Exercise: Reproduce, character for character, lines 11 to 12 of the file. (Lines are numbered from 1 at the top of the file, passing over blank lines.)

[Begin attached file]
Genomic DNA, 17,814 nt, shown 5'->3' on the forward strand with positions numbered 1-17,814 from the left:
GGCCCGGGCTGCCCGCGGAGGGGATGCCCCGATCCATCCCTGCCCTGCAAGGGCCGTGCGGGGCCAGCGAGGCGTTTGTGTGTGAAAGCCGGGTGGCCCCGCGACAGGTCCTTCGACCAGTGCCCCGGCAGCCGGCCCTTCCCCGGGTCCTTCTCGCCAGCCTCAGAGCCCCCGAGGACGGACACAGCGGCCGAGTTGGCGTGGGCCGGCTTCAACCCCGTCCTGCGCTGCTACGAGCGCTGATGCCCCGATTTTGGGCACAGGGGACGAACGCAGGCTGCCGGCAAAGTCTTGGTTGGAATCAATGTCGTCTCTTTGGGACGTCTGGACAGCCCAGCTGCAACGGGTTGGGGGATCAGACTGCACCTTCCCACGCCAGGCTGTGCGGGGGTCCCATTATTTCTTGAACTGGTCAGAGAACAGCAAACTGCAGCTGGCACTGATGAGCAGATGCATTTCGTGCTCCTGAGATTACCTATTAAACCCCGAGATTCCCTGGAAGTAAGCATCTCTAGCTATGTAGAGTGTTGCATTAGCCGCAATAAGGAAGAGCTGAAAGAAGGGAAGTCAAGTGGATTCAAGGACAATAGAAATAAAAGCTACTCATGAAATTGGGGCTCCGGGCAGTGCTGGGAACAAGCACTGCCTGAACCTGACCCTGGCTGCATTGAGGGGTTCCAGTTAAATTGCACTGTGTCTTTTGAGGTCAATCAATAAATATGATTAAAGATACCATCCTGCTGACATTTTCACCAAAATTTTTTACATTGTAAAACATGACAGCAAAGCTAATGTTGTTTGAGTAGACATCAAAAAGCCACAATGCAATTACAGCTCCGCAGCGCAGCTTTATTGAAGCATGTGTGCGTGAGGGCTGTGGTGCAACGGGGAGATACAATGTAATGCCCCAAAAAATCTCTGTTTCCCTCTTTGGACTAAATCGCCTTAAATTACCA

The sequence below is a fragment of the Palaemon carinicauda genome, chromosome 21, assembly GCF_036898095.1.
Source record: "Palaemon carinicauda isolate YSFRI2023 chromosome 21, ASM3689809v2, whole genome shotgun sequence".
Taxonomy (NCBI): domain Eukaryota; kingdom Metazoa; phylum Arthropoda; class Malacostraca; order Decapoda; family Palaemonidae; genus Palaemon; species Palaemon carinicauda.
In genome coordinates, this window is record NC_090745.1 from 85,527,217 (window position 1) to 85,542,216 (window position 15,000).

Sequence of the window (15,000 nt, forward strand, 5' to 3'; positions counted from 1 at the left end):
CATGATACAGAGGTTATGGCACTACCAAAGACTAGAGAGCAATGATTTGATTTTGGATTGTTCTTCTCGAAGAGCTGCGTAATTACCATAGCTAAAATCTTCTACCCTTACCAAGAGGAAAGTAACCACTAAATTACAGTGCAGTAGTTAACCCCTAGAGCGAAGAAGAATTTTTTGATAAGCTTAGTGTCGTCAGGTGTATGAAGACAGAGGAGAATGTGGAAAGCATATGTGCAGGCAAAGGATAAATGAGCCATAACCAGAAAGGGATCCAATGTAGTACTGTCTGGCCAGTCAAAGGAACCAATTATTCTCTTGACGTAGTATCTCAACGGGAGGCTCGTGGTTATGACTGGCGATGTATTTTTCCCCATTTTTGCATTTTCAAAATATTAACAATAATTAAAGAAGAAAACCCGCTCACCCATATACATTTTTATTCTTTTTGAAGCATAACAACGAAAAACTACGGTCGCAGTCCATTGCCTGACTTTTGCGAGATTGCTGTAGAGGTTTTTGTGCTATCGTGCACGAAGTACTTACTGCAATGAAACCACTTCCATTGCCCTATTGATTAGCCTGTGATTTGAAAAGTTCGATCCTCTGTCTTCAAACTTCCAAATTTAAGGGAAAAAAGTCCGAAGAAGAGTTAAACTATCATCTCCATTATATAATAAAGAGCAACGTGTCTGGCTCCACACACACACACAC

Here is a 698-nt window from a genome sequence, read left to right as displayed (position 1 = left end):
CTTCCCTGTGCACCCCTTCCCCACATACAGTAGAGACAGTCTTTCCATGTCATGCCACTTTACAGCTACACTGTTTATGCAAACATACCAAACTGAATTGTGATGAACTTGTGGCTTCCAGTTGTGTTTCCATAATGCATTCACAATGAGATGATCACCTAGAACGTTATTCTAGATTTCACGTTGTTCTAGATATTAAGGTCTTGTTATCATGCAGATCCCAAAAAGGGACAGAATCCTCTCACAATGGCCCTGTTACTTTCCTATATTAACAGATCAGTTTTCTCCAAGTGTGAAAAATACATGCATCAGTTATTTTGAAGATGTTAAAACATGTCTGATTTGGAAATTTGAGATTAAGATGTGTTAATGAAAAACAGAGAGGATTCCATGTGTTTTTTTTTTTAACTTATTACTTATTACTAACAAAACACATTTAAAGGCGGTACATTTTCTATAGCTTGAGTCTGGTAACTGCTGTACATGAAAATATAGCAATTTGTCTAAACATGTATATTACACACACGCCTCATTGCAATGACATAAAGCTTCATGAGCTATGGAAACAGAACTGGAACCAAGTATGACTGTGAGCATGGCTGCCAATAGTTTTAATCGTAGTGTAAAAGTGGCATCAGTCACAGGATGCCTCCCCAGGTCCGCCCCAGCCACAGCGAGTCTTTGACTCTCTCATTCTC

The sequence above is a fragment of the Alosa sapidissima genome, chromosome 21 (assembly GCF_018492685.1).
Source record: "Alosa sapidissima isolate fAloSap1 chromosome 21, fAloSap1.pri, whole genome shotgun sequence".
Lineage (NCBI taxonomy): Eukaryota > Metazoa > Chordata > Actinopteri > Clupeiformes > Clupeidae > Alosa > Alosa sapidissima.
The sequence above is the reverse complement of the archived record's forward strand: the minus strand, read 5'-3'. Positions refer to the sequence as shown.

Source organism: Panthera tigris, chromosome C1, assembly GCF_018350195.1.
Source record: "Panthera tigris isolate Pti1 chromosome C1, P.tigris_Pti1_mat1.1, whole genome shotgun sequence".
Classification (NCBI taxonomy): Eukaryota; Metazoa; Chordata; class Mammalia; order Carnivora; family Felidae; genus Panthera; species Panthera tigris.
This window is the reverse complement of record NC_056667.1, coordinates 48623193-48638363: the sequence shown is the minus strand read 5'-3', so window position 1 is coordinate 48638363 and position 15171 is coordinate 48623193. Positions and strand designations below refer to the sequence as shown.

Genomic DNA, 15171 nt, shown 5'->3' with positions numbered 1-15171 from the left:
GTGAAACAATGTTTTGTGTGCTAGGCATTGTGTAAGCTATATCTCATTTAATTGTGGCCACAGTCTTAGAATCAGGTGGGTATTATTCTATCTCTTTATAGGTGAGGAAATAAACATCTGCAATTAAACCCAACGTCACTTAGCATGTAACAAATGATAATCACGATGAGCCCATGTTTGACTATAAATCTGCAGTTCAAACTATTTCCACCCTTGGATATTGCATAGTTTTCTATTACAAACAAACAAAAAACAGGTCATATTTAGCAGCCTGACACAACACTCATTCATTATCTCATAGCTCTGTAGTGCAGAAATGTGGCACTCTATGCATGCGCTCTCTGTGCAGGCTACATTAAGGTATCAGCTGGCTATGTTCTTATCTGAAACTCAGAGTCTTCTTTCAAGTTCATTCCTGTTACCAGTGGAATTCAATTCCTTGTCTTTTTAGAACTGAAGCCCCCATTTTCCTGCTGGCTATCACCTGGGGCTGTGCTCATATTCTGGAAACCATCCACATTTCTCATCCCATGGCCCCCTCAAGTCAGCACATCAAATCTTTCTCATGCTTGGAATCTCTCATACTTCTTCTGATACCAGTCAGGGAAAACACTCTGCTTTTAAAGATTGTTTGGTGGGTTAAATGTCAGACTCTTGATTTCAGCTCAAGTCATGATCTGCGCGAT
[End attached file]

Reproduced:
The sequence above is a fragment of the Alosa sapidissima genome, chromosome 21 (assembly GCF_018492685.1).
Source record: "Alosa sapidissima isolate fAloSap1 chromosome 21, fAloSap1.pri, whole genome shotgun sequence".